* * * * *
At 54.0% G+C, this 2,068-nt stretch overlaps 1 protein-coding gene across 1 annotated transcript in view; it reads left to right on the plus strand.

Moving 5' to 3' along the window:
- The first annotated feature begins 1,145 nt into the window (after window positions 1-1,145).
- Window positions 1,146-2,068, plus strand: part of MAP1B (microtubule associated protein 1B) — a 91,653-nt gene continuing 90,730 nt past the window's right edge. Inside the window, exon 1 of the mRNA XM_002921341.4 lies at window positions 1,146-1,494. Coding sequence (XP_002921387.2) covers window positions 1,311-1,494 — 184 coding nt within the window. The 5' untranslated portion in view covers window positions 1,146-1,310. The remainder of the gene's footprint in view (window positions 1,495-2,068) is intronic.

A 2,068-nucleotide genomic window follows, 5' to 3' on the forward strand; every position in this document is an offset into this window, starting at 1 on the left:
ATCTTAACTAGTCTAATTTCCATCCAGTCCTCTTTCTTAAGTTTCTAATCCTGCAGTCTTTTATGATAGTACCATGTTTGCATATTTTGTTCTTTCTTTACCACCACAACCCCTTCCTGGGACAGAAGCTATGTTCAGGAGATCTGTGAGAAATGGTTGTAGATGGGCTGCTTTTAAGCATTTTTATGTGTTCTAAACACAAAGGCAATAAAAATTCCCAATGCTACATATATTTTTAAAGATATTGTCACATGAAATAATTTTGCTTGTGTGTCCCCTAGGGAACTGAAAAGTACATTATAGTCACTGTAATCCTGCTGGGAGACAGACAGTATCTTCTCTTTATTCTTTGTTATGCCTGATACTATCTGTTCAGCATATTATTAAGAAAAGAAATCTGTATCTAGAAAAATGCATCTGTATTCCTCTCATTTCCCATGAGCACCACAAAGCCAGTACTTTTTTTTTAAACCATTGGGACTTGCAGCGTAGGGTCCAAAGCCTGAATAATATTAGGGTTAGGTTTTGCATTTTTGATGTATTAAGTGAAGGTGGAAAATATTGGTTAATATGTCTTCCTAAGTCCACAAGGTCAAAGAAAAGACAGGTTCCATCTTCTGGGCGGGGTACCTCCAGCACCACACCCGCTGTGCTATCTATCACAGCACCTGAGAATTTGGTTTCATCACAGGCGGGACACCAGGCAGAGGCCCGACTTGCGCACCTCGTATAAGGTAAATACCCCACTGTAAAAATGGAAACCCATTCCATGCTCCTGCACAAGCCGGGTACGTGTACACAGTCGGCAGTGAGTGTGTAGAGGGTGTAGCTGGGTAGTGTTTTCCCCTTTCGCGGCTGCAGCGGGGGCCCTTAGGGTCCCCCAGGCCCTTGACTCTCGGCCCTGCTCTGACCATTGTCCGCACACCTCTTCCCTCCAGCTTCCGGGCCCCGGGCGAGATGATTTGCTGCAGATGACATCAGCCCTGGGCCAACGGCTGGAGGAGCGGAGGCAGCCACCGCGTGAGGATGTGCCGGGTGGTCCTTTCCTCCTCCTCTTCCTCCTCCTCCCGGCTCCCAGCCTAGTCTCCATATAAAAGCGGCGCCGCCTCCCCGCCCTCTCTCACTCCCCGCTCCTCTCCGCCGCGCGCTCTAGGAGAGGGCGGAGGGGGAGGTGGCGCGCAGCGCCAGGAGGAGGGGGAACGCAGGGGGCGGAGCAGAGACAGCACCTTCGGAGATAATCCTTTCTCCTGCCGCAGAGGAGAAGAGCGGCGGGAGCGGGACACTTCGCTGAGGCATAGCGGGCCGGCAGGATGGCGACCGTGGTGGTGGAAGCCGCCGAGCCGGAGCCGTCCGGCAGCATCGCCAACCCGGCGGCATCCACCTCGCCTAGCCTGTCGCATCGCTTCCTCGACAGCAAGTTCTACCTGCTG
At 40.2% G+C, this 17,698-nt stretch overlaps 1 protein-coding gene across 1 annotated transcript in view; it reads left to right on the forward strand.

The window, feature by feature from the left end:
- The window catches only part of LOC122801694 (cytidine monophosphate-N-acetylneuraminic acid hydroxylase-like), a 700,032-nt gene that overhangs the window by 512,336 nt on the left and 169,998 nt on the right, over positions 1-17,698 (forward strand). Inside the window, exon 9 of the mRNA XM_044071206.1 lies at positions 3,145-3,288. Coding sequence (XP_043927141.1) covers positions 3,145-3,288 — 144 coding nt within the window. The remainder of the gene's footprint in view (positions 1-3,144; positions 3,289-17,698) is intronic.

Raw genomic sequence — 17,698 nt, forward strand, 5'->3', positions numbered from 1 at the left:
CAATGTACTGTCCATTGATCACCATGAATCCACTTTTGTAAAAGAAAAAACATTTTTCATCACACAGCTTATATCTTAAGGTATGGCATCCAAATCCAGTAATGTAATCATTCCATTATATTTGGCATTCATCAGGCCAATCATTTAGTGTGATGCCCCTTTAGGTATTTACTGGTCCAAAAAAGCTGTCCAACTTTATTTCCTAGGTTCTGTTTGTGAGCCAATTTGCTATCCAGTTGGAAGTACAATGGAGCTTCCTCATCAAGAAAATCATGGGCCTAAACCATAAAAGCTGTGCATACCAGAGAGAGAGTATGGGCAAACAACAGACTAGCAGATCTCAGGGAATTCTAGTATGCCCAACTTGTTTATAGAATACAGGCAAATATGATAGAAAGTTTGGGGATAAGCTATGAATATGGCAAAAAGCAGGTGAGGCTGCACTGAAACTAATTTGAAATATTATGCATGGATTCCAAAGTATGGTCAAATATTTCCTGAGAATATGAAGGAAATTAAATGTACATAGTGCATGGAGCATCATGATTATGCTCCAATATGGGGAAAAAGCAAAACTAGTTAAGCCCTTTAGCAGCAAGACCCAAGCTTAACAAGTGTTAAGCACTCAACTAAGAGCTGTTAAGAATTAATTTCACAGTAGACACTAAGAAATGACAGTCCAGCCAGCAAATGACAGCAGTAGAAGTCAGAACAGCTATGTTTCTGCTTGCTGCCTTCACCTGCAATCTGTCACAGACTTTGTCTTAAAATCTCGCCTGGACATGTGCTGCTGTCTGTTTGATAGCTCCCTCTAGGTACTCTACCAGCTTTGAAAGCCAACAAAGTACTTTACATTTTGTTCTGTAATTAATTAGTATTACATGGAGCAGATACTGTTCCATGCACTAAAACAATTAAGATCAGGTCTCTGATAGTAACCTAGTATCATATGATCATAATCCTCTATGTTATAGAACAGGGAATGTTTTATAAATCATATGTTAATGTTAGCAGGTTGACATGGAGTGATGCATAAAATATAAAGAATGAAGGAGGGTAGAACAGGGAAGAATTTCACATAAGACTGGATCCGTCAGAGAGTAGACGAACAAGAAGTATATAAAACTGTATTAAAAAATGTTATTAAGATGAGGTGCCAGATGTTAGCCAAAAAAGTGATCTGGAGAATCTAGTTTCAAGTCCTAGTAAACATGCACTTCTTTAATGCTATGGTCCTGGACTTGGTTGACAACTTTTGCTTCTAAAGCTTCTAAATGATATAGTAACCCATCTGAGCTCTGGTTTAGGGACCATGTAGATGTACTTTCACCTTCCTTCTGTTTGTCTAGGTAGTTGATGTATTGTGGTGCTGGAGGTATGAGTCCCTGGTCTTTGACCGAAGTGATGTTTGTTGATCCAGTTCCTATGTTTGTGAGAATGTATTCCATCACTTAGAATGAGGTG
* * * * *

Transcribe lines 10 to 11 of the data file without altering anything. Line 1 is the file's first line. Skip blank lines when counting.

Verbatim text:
Raw genomic sequence — 17,698 nt, forward strand, 5'->3', positions numbered from 1 at the left:
CAATGTACTGTCCATTGATCACCATGAATCCACTTTTGTAAAAGAAAAAACATTTTTCATCACACAGCTTATATCTTAAGGTATGGCATCCAAATCCAGTAATGTAATCATTCCATTATATTTGGCATTCATCAGGCCAATCATTTAGTGTGATGCCCCTTTAGGTATTTACTGGTCCAAAAAAGCTGTCCAACTTTATTTCCTAGGTTCTGTTTGTGAGCCAATTTGCTATCCAGTTGGAAGTACAATGGAGCTTCCTCATCAAGAAAATCATGGGCCTAAACCATAAAAGCTGTGCATACCAGAGAGAGAGTATGGGCAAACAACAGACTAGCAGATCTCAGGGAATTCTAGTATGCCCAACTTGTTTATAGAATACAGGCAAATATGATAGAAAGTTTGGGGATAAGCTATGAATATGGCAAAAAGCAGGTGAGGCTGCACTGAAACTAATTTGAAATATTATGCATGGATTCCAAAGTATGGTCAAATATTTCCTGAGAATATGAAGGAAATTAAATGTACATAGTGCATGGAGCATCATGATTATGCTCCAATATGGGGAAAAAGCAAAACTAGTTAAGCCCTTTAGCAGCAAGACCCAAGCTTAACAAGTGTTAAGCACTCAACTAAGAGCTGTTAAGAATTAATTTCACAGTAGACACTAAGAAATGACAGTCCAGCCAGCAAATGACAGCAGTAGAAGTCAGAACAGCTATGTTTCTGCTTGCTGCCTTCACCTGCAATCTGTCACAGACTTTGTCTTAAAATCTCGCCTGGACATGTGCTGCTGTCTGTTTGATAGCTCCCTCTAGGTACTCTACCAGCTTTGAAAGCCAACAAAGTACTTTACATTTTGTTCTGTAATTAATTAGTATTACATGGAGCAGATACTGTTCCATGCACTAAAACAATTAAGATCAGGTCTCTGATAGTAACCTAGTATCATATGATCATAATCCTCTATGTTATAGAACAGGGAATGTTTTATAAATCATATGTTAATGTTAGCAGGTTGACATGGAGTGATGCATAAAATATAAAGAATGAAGGAGGGTAGAACAGGGAAGAATTTCACATAAGACTGGATCCGTCAGAGAGTAGACGAACAAGAAGTATATAAAACTGTATTAAAAAATGTTATTAAGATGAGGTGCCAGATGTTAGCCAAAAAAGTGATCTGGAGAATCTAGTTTCAAGTCCTAGTAAACATGCACTTCTTTAATGCTATGGTCCTGGACTTGGTTGACAACTTTTGCTTCTAAAGCTTCTAAATGATATAGTAACCCATCTGAGCTCTGGTTTAGGGACCATGTAGATGTACTTTCACCTTCCTTCTGTTTGTCTAGGTAGTTGATGTATTGTGGTGCTGGAGGTATGAGTCCCTGGTCTTTGACCGAAGTGATGTTTGTTGATCCAGTTCCTATGTTTGTGAGAATGTATTCCATCACTTAGAATGAGGTG